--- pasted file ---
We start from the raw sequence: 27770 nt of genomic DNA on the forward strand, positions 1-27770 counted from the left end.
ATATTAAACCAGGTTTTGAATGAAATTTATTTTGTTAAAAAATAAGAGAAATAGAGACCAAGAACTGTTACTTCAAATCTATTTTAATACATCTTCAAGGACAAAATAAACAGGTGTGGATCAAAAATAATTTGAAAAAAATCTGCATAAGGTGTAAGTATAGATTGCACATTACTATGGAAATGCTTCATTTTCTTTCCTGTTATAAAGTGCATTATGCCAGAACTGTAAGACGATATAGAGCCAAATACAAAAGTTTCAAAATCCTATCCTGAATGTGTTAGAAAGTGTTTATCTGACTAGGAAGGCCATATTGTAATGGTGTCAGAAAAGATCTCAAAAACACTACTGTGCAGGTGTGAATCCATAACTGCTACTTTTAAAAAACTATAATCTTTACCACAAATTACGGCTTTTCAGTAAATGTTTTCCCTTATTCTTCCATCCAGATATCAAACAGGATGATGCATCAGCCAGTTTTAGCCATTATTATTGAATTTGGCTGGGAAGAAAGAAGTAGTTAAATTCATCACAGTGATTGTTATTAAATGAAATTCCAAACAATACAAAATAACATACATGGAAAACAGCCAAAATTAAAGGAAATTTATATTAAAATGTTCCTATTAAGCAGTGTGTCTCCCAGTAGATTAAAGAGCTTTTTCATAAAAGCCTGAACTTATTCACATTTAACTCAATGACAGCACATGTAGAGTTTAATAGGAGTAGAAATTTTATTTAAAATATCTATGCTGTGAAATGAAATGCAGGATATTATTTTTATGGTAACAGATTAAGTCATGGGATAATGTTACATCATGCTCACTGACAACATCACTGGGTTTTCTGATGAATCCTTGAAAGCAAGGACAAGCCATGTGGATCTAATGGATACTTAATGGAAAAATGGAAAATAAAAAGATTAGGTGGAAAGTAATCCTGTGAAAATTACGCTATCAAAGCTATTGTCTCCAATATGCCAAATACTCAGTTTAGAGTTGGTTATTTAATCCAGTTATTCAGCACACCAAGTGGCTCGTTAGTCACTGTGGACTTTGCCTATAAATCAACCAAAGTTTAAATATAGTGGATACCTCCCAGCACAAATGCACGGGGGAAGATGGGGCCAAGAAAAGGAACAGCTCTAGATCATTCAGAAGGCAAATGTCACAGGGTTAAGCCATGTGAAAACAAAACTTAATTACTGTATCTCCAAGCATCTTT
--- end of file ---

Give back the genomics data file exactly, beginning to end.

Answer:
We start from the raw sequence: 27770 nt of genomic DNA on the forward strand, positions 1-27770 counted from the left end.
ATATTAAACCAGGTTTTGAATGAAATTTATTTTGTTAAAAAATAAGAGAAATAGAGACCAAGAACTGTTACTTCAAATCTATTTTAATACATCTTCAAGGACAAAATAAACAGGTGTGGATCAAAAATAATTTGAAAAAAATCTGCATAAGGTGTAAGTATAGATTGCACATTACTATGGAAATGCTTCATTTTCTTTCCTGTTATAAAGTGCATTATGCCAGAACTGTAAGACGATATAGAGCCAAATACAAAAGTTTCAAAATCCTATCCTGAATGTGTTAGAAAGTGTTTATCTGACTAGGAAGGCCATATTGTAATGGTGTCAGAAAAGATCTCAAAAACACTACTGTGCAGGTGTGAATCCATAACTGCTACTTTTAAAAAACTATAATCTTTACCACAAATTACGGCTTTTCAGTAAATGTTTTCCCTTATTCTTCCATCCAGATATCAAACAGGATGATGCATCAGCCAGTTTTAGCCATTATTATTGAATTTGGCTGGGAAGAAAGAAGTAGTTAAATTCATCACAGTGATTGTTATTAAATGAAATTCCAAACAATACAAAATAACATACATGGAAAACAGCCAAAATTAAAGGAAATTTATATTAAAATGTTCCTATTAAGCAGTGTGTCTCCCAGTAGATTAAAGAGCTTTTTCATAAAAGCCTGAACTTATTCACATTTAACTCAATGACAGCACATGTAGAGTTTAATAGGAGTAGAAATTTTATTTAAAATATCTATGCTGTGAAATGAAATGCAGGATATTATTTTTATGGTAACAGATTAAGTCATGGGATAATGTTACATCATGCTCACTGACAACATCACTGGGTTTTCTGATGAATCCTTGAAAGCAAGGACAAGCCATGTGGATCTAATGGATACTTAATGGAAAAATGGAAAATAAAAAGATTAGGTGGAAAGTAATCCTGTGAAAATTACGCTATCAAAGCTATTGTCTCCAATATGCCAAATACTCAGTTTAGAGTTGGTTATTTAATCCAGTTATTCAGCACACCAAGTGGCTCGTTAGTCACTGTGGACTTTGCCTATAAATCAACCAAAGTTTAAATATAGTGGATACCTCCCAGCACAAATGCACGGGGGAAGATGGGGCCAAGAAAAGGAACAGCTCTAGATCATTCAGAAGGCAAATGTCACAGGGTTAAGCCATGTGAAAACAAAACTTAATTACTGTATCTCCAAGCATCTTT